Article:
Wood seems to be the gift that keeps on giving. Researchers have tinkered with its chemistry and physical structure to make it transparent, squishy, strong as steel, filter water, and turned it into bioplastic and Styrofoam-like insulation. But they are not done coaxing it to do even more.
In the most recent engineering endeavor, researchers report a way to fold flat sheets of hardwood and mold into 3D shapes that are lightweight but exceptionally tough. The structures are six times stronger than the raw wood that the researchers start with, and as strong as commonly used structural materials such as aluminum alloys.
“For the first time we’re able to mold wood in the way you mold plastic or metal,” says Liangbing Hu, director of the Center for Materials Innovation at the University of Maryland, who led the work reported in Science. “In addition to properties of a material, shape really matters.”
The work could open up brand new uses for wood in furniture, vehicles, and buildings. Plastics and aluminum are commonly used in these applications because they are strong, lightweight, and can be easily molded into various shapes.
But wood is a cheaper, more sustainable alternative, Hu says. It does not carry the environmental footprint of petroleum-based plastics and the energy burden of processing metals. In addition, it is a renewable resource that can help sequester carbon dioxide as it grows.
To broaden wood’s applications, researchers including Hu have fundamentally changed its properties. They usually remove lignin—the glue-like component that gives wood strength and rigidity—to make it see-through or squishy, for instance. The approach retains the natural structure of wood that imparts strength, such as the hollow, parallel channels and fibers that run along its length.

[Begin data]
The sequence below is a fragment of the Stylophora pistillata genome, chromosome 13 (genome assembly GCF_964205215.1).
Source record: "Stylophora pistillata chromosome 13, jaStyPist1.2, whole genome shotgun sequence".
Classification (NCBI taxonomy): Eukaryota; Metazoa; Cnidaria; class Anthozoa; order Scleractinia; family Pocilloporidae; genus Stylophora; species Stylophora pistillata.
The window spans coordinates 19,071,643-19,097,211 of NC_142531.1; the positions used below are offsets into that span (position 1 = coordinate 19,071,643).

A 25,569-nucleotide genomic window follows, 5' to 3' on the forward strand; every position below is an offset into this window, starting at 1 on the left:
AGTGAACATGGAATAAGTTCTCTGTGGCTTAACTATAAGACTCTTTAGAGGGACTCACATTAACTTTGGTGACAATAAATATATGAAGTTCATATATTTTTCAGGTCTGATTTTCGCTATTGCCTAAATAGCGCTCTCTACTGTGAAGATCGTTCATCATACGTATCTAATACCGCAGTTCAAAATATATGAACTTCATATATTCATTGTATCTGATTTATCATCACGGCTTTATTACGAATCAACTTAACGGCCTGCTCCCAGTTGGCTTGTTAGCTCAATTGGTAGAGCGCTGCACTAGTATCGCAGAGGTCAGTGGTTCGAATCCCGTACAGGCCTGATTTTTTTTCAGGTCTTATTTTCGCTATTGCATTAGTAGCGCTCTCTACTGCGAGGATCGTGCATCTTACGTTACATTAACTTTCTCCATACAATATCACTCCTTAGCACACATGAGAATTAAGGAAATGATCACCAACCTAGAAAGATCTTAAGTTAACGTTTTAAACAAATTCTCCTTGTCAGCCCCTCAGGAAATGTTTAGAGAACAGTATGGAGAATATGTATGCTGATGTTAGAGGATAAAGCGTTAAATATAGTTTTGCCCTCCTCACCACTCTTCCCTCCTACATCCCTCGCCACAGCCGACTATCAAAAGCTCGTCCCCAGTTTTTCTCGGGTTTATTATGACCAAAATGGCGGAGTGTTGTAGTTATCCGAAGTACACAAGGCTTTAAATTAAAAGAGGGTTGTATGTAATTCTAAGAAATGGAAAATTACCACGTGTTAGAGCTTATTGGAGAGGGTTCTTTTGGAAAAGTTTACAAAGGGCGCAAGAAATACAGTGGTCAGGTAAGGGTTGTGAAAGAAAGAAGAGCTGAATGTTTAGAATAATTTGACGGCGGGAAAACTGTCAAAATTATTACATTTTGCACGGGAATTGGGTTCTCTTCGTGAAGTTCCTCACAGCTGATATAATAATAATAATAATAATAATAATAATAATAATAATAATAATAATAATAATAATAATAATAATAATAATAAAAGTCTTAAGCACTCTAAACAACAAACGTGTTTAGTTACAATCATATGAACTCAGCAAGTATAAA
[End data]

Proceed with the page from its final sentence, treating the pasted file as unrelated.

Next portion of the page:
To make the new moldable wood, Hu and his colleagues first removed about half the lignin from a piece of basswood using a special water-based chemical solution. This softens the wood as it swells mildly. Next, they air-dry the wood for 30 hours. As the water evaporates, the cell walls shrivel, and the channels and fibers in the wood close. Then the researchers soak the shrunken wood in water just for a few minutes. “The dry wood is very thirsty for water so sucks it up very quickly,” Hu says.
But the short, quick burst of hydration makes the cell walls swell so fast, it’s almost like a shock wave went through them. The result? Under a microscope, the wood shows a unique structure with wrinkled cell walls, channels partially open, and fibers mostly closed. The accordion-like cell wall structure allows the wood to be compressed and be pulled taut.
The researchers used the technique to make roll up wood; twist it into a helix, fold it into a star, and make a 3D honeycomb structure that looks like corrugated cardboard. They also report folding engineered wood in half and opening it back up 100 times without it breaking. A similarly thick aluminum sheet cracks after just three cycles of folding and unfolding.
Source: Shaoliang Xiao et al. Lightweight, strong, moldable wood via cell wall engineering as a sustainable structural material. Science, 2021.
Video credit: Liangbing Hu